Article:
Every day across the UK commercial landlords exercise their right to instruct their bailiff to peacefully re-enter their property and gain possession. This can be for:
Once forfeiture is complete the possession and occupation of the property should revert back to the landlord until a new lease is assigned.
However over the last 12 months we have noticed a 25% increase in cases where the former tenants break back into the property; securing peaceable re-entry themselves.
On some occasions the Police will treat this as a criminal offence; “breaking and entering or criminal damage”.
However we are now finding more instances where the Police are saying this is a civil matter and refusing to get involved, especially if no one is there to witness this act.
If the Police will not get involved then then the landlord is faced with a civil trespass against their property.
The landlord could get a court order for possession which is both expensive and will not be quick.
The alternative solution would be to again instruct their bailiff to take peaceable possession of the property, and this time secure it from further forced re-entry.
The bailiff can do this peaceable possession either against the property or against the person. In practice the bailiff will use peaceable entry against the person.
If you have this situation where a tenant has re-entered the property and the Police decline to deal with it as a criminal matter then instruct Enforcement Bailiffs to carry out a peaceable entry against the person.
The bailiff attends when there is no person present to object to the bailiff taking possession. The bailiff breaks in and changes the locks.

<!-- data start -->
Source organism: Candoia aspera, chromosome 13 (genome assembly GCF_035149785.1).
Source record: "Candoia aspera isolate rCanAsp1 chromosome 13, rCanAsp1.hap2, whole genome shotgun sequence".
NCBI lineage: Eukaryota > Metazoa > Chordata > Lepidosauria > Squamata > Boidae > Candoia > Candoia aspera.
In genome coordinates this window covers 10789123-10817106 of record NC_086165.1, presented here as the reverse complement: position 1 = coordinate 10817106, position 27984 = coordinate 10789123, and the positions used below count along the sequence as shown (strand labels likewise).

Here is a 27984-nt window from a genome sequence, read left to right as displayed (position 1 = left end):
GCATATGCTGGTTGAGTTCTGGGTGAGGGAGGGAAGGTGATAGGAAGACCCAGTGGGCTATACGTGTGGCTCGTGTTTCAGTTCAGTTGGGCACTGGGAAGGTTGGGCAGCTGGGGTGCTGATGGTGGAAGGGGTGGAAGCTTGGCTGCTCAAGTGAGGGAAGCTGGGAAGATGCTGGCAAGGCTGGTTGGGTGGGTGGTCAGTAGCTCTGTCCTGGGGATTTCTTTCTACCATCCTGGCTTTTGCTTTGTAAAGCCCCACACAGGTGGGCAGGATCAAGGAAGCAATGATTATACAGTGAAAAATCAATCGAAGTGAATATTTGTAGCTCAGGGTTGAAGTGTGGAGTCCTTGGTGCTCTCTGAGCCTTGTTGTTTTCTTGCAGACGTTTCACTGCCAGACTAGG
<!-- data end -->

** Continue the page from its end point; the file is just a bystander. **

The bailiff will be accompanied by a security company to put a security officer/s into the property to stop any unauthorised people from entering the property.
The security officers should remain in place for the first 24/48 hours, as this seems to take the heat out of the situation.
If the tenant attempts to break in again they will be arrested for aggravated trespass.
Although the occupation by security is generally short-term the tenant does not know how long the occupation is going to last. This discourages them from trying.
The tenant is usually then forced to negotiate with the landlord; or to at least calm down and review their options.
If the situation does not improve this gives the landlord time to arrange other security measures, such as shutters or alarms.
Quality Bailiffs has over twenty five years of experience in property repossession, commercial and residential.
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